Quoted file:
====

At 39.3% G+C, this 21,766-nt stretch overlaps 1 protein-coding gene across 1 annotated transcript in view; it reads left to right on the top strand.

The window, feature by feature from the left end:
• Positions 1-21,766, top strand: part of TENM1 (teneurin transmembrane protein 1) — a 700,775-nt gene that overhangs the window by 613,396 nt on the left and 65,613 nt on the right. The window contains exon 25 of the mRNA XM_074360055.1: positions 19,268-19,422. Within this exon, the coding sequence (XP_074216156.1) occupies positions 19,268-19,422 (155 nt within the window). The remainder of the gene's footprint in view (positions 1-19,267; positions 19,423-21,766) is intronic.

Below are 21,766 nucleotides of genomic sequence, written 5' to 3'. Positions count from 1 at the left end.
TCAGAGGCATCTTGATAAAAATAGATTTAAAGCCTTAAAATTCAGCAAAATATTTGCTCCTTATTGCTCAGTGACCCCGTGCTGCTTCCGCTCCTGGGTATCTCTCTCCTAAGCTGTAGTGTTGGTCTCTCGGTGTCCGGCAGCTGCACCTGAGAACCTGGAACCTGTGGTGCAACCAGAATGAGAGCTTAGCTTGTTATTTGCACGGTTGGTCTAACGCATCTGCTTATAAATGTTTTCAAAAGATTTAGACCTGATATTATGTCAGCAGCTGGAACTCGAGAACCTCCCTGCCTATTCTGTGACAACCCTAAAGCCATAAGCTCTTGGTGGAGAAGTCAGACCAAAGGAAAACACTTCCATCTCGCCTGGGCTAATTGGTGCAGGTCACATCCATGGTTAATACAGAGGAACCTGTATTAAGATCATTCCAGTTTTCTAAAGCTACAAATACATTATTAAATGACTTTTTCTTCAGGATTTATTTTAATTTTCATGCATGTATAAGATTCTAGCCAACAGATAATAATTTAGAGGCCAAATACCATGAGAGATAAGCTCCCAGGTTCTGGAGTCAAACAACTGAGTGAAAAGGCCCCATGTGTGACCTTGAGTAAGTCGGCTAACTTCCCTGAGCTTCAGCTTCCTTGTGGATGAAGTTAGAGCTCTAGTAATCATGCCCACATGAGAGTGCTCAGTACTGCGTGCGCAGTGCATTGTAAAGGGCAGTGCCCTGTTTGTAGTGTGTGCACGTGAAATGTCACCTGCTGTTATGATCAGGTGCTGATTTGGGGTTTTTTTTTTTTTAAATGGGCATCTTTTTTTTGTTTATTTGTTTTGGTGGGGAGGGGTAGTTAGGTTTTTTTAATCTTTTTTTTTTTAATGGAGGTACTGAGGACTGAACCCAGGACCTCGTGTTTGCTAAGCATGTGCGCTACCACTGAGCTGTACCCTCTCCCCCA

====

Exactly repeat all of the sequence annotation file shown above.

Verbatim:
At 39.3% G+C, this 21,766-nt stretch overlaps 1 protein-coding gene across 1 annotated transcript in view; it reads left to right on the top strand.

The window, feature by feature from the left end:
• Positions 1-21,766, top strand: part of TENM1 (teneurin transmembrane protein 1) — a 700,775-nt gene that overhangs the window by 613,396 nt on the left and 65,613 nt on the right. The window contains exon 25 of the mRNA XM_074360055.1: positions 19,268-19,422. Within this exon, the coding sequence (XP_074216156.1) occupies positions 19,268-19,422 (155 nt within the window). The remainder of the gene's footprint in view (positions 1-19,267; positions 19,423-21,766) is intronic.

Below are 21,766 nucleotides of genomic sequence, written 5' to 3'. Positions count from 1 at the left end.
TCAGAGGCATCTTGATAAAAATAGATTTAAAGCCTTAAAATTCAGCAAAATATTTGCTCCTTATTGCTCAGTGACCCCGTGCTGCTTCCGCTCCTGGGTATCTCTCTCCTAAGCTGTAGTGTTGGTCTCTCGGTGTCCGGCAGCTGCACCTGAGAACCTGGAACCTGTGGTGCAACCAGAATGAGAGCTTAGCTTGTTATTTGCACGGTTGGTCTAACGCATCTGCTTATAAATGTTTTCAAAAGATTTAGACCTGATATTATGTCAGCAGCTGGAACTCGAGAACCTCCCTGCCTATTCTGTGACAACCCTAAAGCCATAAGCTCTTGGTGGAGAAGTCAGACCAAAGGAAAACACTTCCATCTCGCCTGGGCTAATTGGTGCAGGTCACATCCATGGTTAATACAGAGGAACCTGTATTAAGATCATTCCAGTTTTCTAAAGCTACAAATACATTATTAAATGACTTTTTCTTCAGGATTTATTTTAATTTTCATGCATGTATAAGATTCTAGCCAACAGATAATAATTTAGAGGCCAAATACCATGAGAGATAAGCTCCCAGGTTCTGGAGTCAAACAACTGAGTGAAAAGGCCCCATGTGTGACCTTGAGTAAGTCGGCTAACTTCCCTGAGCTTCAGCTTCCTTGTGGATGAAGTTAGAGCTCTAGTAATCATGCCCACATGAGAGTGCTCAGTACTGCGTGCGCAGTGCATTGTAAAGGGCAGTGCCCTGTTTGTAGTGTGTGCACGTGAAATGTCACCTGCTGTTATGATCAGGTGCTGATTTGGGGTTTTTTTTTTTTTAAATGGGCATCTTTTTTTTGTTTATTTGTTTTGGTGGGGAGGGGTAGTTAGGTTTTTTTAATCTTTTTTTTTTTAATGGAGGTACTGAGGACTGAACCCAGGACCTCGTGTTTGCTAAGCATGTGCGCTACCACTGAGCTGTACCCTCTCCCCCA